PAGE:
After a flurry of more than 180 bids in the final hour, a JPG file made by Mike Winkelmann, the digital artist known as Beeple, was sold Thursday by Christie’s in an online auction for $69.3 million with fees. The price was a new high for an artwork that exists only digitally, beating auction records for physical paintings by museum-valorized greats like J.M.W. Turner, Georges Seurat and Francisco Goya. Bidding at the two-week Beeple sale, consisting of just one lot, began at $100.
With seconds remaining, the work was set to sell for less than $30 million, but a last-moment cascade of bids prompted a two-minute extension of the auction and pushed the final price over $60 million. Rebecca Riegelhaupt, a Christie’s spokeswoman, said 33 active bidders had contested the work, adding that the result was the third-highest auction price achieved for a living artist, after Jeff Koons and David Hockney.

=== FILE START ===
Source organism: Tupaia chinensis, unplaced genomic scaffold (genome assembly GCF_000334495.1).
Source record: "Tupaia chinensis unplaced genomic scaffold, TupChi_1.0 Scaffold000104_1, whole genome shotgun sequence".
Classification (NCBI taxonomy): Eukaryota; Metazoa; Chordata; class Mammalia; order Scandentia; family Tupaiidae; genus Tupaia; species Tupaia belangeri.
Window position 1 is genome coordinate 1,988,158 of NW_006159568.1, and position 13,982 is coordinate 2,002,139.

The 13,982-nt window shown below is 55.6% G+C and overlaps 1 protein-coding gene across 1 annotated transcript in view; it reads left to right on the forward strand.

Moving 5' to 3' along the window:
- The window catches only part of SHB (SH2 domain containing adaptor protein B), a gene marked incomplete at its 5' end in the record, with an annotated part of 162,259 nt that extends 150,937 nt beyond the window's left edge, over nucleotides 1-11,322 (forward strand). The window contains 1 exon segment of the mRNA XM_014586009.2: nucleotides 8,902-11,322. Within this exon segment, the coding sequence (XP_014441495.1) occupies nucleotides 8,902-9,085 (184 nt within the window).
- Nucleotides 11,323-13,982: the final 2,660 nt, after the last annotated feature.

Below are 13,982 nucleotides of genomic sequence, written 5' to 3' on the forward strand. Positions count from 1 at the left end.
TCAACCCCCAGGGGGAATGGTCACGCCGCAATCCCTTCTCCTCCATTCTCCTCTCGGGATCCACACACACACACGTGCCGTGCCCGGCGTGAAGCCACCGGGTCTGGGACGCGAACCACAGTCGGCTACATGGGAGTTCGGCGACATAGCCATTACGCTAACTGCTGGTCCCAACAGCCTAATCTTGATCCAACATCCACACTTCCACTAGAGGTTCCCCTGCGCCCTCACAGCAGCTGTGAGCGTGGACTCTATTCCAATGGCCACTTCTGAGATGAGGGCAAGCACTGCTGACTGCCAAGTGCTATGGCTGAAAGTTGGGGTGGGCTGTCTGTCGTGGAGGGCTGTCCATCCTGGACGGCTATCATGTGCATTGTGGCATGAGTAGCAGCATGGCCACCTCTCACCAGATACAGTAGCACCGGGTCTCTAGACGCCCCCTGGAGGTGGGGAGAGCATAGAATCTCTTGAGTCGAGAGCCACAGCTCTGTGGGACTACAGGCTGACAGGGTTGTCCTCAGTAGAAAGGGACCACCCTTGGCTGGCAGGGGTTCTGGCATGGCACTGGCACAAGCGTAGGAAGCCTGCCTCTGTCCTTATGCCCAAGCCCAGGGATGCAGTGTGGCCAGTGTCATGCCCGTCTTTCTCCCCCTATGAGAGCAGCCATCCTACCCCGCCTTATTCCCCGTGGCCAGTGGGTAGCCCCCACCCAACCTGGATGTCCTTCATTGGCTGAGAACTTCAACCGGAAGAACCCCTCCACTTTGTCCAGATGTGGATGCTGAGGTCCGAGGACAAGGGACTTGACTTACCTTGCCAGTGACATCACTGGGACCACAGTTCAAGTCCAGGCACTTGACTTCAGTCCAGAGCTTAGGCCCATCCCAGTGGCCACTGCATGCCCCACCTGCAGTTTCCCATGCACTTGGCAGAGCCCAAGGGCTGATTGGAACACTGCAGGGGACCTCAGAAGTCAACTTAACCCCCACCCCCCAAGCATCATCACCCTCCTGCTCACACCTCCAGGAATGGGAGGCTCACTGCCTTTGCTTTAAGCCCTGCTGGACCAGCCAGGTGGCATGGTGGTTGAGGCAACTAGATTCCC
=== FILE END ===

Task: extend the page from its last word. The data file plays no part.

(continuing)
Billed by the auction house as “a unique work in the history of digital art,” “Everydays — The First 5000 Days” is a collage of all the images that Beeple has been posting online each day since 2007. The artist, who has collaborated with Louis Vuitton and pop stars like Justin Bieber and Katy Perry, uses software to create an irreverent visual commentary on 21st-century life.
Beeple’s collaged JPG was made, or “minted,” in February as a “nonfungible token,” or NFT. A secure network of computer systems that records the sale on a digital ledger, known as a blockchain, gives buyers proof of authenticity and ownership. Most pay with the Ethereum cryptocurrency. “Everydays” was the first purely digital NFT sold by Christie’s, and it offered to accept payment in Ethereum, another first for the 255-year-old auction house.
Todd Levin, a New York art adviser who saw Leonardo’s “Salvator Mundi” sell at Christie’s for $450.3 million in 2017, said he had “mixed emotions” about the Beeple sale.
VR Sunil Gohil